Religious community condemns gay marriage
March 30, 2004
THE Religious Community yesterday condemned the gay 'wedding' that took place in Georgetown on Sunday and declared that it would collectively resist any attempt at the institutionalizing of same sex marriage.
The comment comes on the heels of a wedding of gays that created a stir in the Botanical Gardens when the "couple" turned up to take pictures, and that has become the hottest topic in the country.
President of the Guyana Council of Churches, Bishop Juan Edghill, said yesterday he wasn't aware that a 'gay wedding' had taken place.
"First of all there has been no gay wedding in Guyana," he told the Guyana Chronicle. "We do not know under any law or statue where the Guyana Registrar's Office can issue license for a gay wedding."
Commenting on what occurred on Sunday, Bishop Edghill said that whatever transpired was "entertainment" to get some attention.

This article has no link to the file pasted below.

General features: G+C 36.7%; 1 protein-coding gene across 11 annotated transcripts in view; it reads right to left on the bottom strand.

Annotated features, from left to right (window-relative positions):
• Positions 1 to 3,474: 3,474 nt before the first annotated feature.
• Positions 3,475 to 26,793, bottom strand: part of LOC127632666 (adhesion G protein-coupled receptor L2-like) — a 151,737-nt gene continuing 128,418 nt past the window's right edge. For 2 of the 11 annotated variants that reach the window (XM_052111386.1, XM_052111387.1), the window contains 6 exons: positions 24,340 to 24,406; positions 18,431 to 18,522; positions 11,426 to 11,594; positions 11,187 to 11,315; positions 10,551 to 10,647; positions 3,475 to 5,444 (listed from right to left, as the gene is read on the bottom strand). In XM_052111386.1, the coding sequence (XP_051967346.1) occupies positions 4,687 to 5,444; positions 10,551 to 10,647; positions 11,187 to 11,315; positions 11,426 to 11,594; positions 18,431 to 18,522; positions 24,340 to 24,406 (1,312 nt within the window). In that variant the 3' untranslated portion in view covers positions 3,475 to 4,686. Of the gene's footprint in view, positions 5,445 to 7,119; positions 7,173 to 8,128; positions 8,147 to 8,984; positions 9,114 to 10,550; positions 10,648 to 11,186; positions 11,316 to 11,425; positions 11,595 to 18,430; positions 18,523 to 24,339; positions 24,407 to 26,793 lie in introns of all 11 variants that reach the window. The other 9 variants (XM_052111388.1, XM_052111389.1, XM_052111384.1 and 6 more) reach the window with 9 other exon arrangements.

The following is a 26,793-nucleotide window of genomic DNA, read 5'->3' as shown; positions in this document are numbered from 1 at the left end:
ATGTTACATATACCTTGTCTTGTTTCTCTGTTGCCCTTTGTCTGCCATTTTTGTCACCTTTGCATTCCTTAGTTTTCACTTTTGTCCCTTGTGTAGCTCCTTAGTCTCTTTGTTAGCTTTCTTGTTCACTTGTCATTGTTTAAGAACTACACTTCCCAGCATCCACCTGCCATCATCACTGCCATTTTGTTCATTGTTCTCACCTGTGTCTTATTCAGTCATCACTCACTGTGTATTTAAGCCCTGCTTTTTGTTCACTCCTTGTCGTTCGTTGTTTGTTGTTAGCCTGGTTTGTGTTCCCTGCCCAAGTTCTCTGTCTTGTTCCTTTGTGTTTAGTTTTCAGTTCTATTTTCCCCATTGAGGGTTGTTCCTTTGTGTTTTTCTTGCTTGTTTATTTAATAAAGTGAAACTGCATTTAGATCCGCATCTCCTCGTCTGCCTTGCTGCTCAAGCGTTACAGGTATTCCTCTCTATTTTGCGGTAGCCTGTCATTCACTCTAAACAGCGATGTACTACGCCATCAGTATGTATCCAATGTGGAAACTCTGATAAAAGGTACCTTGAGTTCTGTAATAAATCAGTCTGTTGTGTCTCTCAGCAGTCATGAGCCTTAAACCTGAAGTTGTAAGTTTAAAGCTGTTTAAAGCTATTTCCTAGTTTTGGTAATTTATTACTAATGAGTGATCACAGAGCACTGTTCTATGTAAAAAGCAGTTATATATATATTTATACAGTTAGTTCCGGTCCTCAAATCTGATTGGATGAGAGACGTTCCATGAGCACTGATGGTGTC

The Guyana Council of Churches, the entire Christian Community, the Inter Religious Organization and the entire Religious Community condemn and stand ready to resist any attempt at the institutionalizing of same sex marriage in Guyana, the Bishop declared.
"We recognize marriage a union between a man and a woman, and no publicity stunt will force the leaders of faith into a corner into accepting what is obviously an abomination, "Bishop Edghill added.
"Having said that, we stand ready to help individuals in society who are battling with their sexuality in counseling and help," he added.
Guyana Chronicle was informed by a GRO spokesman Sunday evening that the marriage was illegal, as no license was granted for its consummation.
The spokesman also warned any legitimate marriage officer who married the couple risked having his marriage license revoked.
Gays have been clamoring for Parliament to pass a Bill authorizing same-sex marriage, but the National Assembly has so far rejected the lobby.
The pandemonium that broke out at the Botanical Gardens when the "bride" and "groom" drove in to take photographs at the Kissing Bridge and Place of Seven Ponds, was preceded at the 'wedding' house in West Ruimveldt when Otis Pearson, now known by his gay name "Otisha," was shot by an angry pistol-whipping man before the wedding ceremony took place.
The unidentified man reportedly aimed at the house and fired, hitting "Otisha" in the chest. But the incident merely delayed the proceedings.